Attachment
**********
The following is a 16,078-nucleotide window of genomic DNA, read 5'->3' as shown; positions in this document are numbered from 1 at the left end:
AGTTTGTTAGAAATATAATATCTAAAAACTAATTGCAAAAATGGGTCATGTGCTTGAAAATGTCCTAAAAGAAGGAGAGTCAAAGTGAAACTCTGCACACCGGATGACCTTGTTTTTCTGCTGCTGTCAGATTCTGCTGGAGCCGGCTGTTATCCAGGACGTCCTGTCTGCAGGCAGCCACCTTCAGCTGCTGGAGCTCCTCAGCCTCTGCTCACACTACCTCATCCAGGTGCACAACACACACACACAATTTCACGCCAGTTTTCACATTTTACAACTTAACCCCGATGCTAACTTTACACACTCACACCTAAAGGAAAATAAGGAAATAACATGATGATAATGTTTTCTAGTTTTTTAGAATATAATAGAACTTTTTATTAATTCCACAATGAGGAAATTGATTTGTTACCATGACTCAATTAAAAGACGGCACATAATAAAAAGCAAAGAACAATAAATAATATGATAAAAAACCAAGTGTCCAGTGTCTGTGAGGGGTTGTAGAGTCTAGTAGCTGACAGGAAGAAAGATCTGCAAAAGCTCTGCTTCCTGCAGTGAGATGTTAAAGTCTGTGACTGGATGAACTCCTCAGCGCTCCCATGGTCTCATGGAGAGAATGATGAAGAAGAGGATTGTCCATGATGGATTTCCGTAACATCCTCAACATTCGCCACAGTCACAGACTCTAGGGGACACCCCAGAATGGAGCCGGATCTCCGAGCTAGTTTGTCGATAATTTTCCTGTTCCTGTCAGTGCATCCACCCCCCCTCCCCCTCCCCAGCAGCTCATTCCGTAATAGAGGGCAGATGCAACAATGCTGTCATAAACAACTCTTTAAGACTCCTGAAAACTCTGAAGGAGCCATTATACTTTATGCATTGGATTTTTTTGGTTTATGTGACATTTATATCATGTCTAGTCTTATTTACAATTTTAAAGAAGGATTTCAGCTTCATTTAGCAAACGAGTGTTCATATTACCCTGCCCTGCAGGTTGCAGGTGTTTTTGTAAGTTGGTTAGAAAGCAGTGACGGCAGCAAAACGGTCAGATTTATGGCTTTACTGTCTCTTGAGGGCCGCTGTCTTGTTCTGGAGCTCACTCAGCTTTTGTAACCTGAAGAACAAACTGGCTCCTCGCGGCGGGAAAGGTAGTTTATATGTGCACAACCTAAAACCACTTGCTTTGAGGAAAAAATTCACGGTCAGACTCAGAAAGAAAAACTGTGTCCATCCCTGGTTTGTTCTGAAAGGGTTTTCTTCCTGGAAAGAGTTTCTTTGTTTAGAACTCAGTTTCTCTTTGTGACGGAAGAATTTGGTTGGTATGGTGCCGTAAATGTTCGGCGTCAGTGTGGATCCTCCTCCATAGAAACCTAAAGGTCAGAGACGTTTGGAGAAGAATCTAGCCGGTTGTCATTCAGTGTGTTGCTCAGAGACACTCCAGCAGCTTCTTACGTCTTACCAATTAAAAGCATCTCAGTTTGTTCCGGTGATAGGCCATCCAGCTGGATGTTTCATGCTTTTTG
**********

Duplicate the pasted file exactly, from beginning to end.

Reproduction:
The following is a 16,078-nucleotide window of genomic DNA, read 5'->3' as shown; positions in this document are numbered from 1 at the left end:
AGTTTGTTAGAAATATAATATCTAAAAACTAATTGCAAAAATGGGTCATGTGCTTGAAAATGTCCTAAAAGAAGGAGAGTCAAAGTGAAACTCTGCACACCGGATGACCTTGTTTTTCTGCTGCTGTCAGATTCTGCTGGAGCCGGCTGTTATCCAGGACGTCCTGTCTGCAGGCAGCCACCTTCAGCTGCTGGAGCTCCTCAGCCTCTGCTCACACTACCTCATCCAGGTGCACAACACACACACACAATTTCACGCCAGTTTTCACATTTTACAACTTAACCCCGATGCTAACTTTACACACTCACACCTAAAGGAAAATAAGGAAATAACATGATGATAATGTTTTCTAGTTTTTTAGAATATAATAGAACTTTTTATTAATTCCACAATGAGGAAATTGATTTGTTACCATGACTCAATTAAAAGACGGCACATAATAAAAAGCAAAGAACAATAAATAATATGATAAAAAACCAAGTGTCCAGTGTCTGTGAGGGGTTGTAGAGTCTAGTAGCTGACAGGAAGAAAGATCTGCAAAAGCTCTGCTTCCTGCAGTGAGATGTTAAAGTCTGTGACTGGATGAACTCCTCAGCGCTCCCATGGTCTCATGGAGAGAATGATGAAGAAGAGGATTGTCCATGATGGATTTCCGTAACATCCTCAACATTCGCCACAGTCACAGACTCTAGGGGACACCCCAGAATGGAGCCGGATCTCCGAGCTAGTTTGTCGATAATTTTCCTGTTCCTGTCAGTGCATCCACCCCCCCTCCCCCTCCCCAGCAGCTCATTCCGTAATAGAGGGCAGATGCAACAATGCTGTCATAAACAACTCTTTAAGACTCCTGAAAACTCTGAAGGAGCCATTATACTTTATGCATTGGATTTTTTTGGTTTATGTGACATTTATATCATGTCTAGTCTTATTTACAATTTTAAAGAAGGATTTCAGCTTCATTTAGCAAACGAGTGTTCATATTACCCTGCCCTGCAGGTTGCAGGTGTTTTTGTAAGTTGGTTAGAAAGCAGTGACGGCAGCAAAACGGTCAGATTTATGGCTTTACTGTCTCTTGAGGGCCGCTGTCTTGTTCTGGAGCTCACTCAGCTTTTGTAACCTGAAGAACAAACTGGCTCCTCGCGGCGGGAAAGGTAGTTTATATGTGCACAACCTAAAACCACTTGCTTTGAGGAAAAAATTCACGGTCAGACTCAGAAAGAAAAACTGTGTCCATCCCTGGTTTGTTCTGAAAGGGTTTTCTTCCTGGAAAGAGTTTCTTTGTTTAGAACTCAGTTTCTCTTTGTGACGGAAGAATTTGGTTGGTATGGTGCCGTAAATGTTCGGCGTCAGTGTGGATCCTCCTCCATAGAAACCTAAAGGTCAGAGACGTTTGGAGAAGAATCTAGCCGGTTGTCATTCAGTGTGTTGCTCAGAGACACTCCAGCAGCTTCTTACGTCTTACCAATTAAAAGCATCTCAGTTTGTTCCGGTGATAGGCCATCCAGCTGGATGTTTCATGCTTTTTG